I. The videographer charges for Plaintiff James Cleek's deposition are recoverable.

Relying solely on the statutory text, Plaintiffs argue that Section 1920(2) allows Ameristar to recover fees for the printed transcript, but not the videotape, of James Cleek's deposition. According to Plaintiffs, because Ameristar had the deposition transcribed and seeks reimbursement for that, the videotaping of his deposition was not “necessarily obtained for use in the case.” See 28 U.S.C. § 1920(2). Ameristar counters that controlling authority largely forecloses this argument, and Ameristar needed the videotape to potentially challenge Plaintiff James Cleek's credibility at trial.

As Ameristar aptly notes, Plaintiffs' argument has been thoroughly addressed and rejected by the Eighth Circuit in Stanley v. Cottrell. In Stanley, the Eighth Circuit held that Section 1920(2) permits taxation of costs for both printed and electronically recorded transcripts of the same deposition as long as each transcript is necessarily obtained for use in a case.” Stanley, 784 F.3d at 467. Following that case, numerous courts have found that a video deposition is “necessarily obtained for use in a case when the party orders it to impeach the plaintiff or otherwise challenge his credibility at trial. Barcomb v. Gen. Motors LLC, 978 F.3d 545, 551 (8th Cir. 2020); Jackson v. Gen. Motors, LLC, No. 4:18-CV-1243-RLW, 2020 WL 4698501, at *3 (E.D. Mo. Aug. 13, 2020); Gustafson v. Bi-State Dev. Agency of the Missouri-Illinois Metro. Dist., No. 4:18-CV-02074-SRC, 2020 WL 6544236, at *2 (E.D. Mo. Nov. 6, 2020); Perez v. BNSF Ry. Co., No. 18-00239-CV-W-BP, 2019 WL 7593373, at *2 (W.D. Mo. Sept. 16, 2019).

Here, Ameristar ordered the videotape for the very same reasons: credibility and impeachment. James Cleek's credibility would have been a key to the circumstances surrounding his fall, Ameristar's liability, and his damages. And had Mr. Cleek testified contrary to his deposition testimony, the videotape could have been used to impeach him in a more impactful way than simply having the attorney read the transcript.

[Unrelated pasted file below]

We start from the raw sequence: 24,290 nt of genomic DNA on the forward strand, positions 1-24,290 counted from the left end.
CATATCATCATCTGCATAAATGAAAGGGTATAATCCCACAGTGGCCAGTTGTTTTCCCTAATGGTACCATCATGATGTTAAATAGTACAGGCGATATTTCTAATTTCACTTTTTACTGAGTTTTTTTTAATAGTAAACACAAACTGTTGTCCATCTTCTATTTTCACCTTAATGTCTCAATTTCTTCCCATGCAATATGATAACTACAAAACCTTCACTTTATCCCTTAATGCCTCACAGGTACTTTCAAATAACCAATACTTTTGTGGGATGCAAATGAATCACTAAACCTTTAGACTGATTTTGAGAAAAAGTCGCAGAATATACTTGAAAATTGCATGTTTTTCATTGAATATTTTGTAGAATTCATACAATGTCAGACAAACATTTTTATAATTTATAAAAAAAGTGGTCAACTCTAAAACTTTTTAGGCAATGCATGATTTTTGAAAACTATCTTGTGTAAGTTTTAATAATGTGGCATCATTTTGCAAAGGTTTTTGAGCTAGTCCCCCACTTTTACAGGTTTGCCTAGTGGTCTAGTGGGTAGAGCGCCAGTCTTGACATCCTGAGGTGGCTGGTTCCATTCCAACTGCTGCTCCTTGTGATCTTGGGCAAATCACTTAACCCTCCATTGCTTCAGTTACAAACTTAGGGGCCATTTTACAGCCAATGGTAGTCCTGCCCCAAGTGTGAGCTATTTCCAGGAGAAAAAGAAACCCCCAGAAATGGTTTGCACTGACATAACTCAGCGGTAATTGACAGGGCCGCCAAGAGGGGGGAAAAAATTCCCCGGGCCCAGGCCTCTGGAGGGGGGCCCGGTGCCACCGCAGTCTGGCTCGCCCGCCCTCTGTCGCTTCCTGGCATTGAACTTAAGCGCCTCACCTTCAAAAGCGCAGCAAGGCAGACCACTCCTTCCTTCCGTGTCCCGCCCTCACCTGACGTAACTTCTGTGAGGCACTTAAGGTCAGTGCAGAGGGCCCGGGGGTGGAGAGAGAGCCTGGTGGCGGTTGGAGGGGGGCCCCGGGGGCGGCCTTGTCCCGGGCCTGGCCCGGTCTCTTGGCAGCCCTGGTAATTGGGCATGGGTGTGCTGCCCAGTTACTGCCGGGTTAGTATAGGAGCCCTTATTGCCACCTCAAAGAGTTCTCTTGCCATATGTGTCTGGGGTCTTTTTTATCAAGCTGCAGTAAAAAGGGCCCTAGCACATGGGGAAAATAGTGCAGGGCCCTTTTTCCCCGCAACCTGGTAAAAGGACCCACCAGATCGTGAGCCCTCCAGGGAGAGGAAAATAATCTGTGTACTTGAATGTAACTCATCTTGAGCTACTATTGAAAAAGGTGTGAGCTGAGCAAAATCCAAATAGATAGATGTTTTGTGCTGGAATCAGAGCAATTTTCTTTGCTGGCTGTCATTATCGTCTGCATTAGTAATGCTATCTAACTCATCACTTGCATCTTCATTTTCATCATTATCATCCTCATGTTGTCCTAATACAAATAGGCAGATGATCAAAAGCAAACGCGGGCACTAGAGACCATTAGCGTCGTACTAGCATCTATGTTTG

Because the videotape deposition recording was necessarily obtained for use in the case, the Court OVERRULES Plaintiffs' objection.

II. The expert witness fees for James Bria's deposition are recoverable.

Relying again solely on the statutory text, Plaintiffs argue that Mr. Bria's expert witness fees are not recoverable under Section 1920(6) because he is not a court-appointed expert. Ameristar counters that it is seeking fees under Rule 26(b)(4)(E), which is explicitly allowed under controlling authority.

Much like the previous issue, Plaintiffs' argument is largely foreclosed by the Eighth Circuit's ruling in Stanley. There, the Eighth Circuit held that although Section 1920(6) does not allow for the recovery of deposition fees that a prevailing party paid to the opposing party's expert, Rule 26(b)(4)(E) does allow for such recovery. Stanley, 784 F.3d at 464. Following the ruling in Stanley, numerous courts-including this one-have routinely awarded costs for expert deposition fees in the same situation. See Cramer v. Equifax Info. Servs., LLC, No. 4:18-CV-1078-SEP, 2020 WL 887996, at *5 (E.D. Mo. Feb. 24, 2020); Faltermeier v. FCA U.S. LLC, No. 4:15-CV-00491-DGK, 2017 WL 9807429, at *1 (W.D. Mo. Nov. 8, 2017); Hoover v. Bayer Healthcare Pharms. Inc., No. 3:14-CV-05090-SRB, 2017 WL 2321146, at *4 (W.D. Mo. Mar. 27, 2017); Alternative Med. & Pharmacy, Inc. v. Express Scripts, Inc., No. 4:14-CV-1469-CDP, 2016 WL 3443574, at *3 (E.D. Mo. June 23, 2016).

Here like Stanley and the other...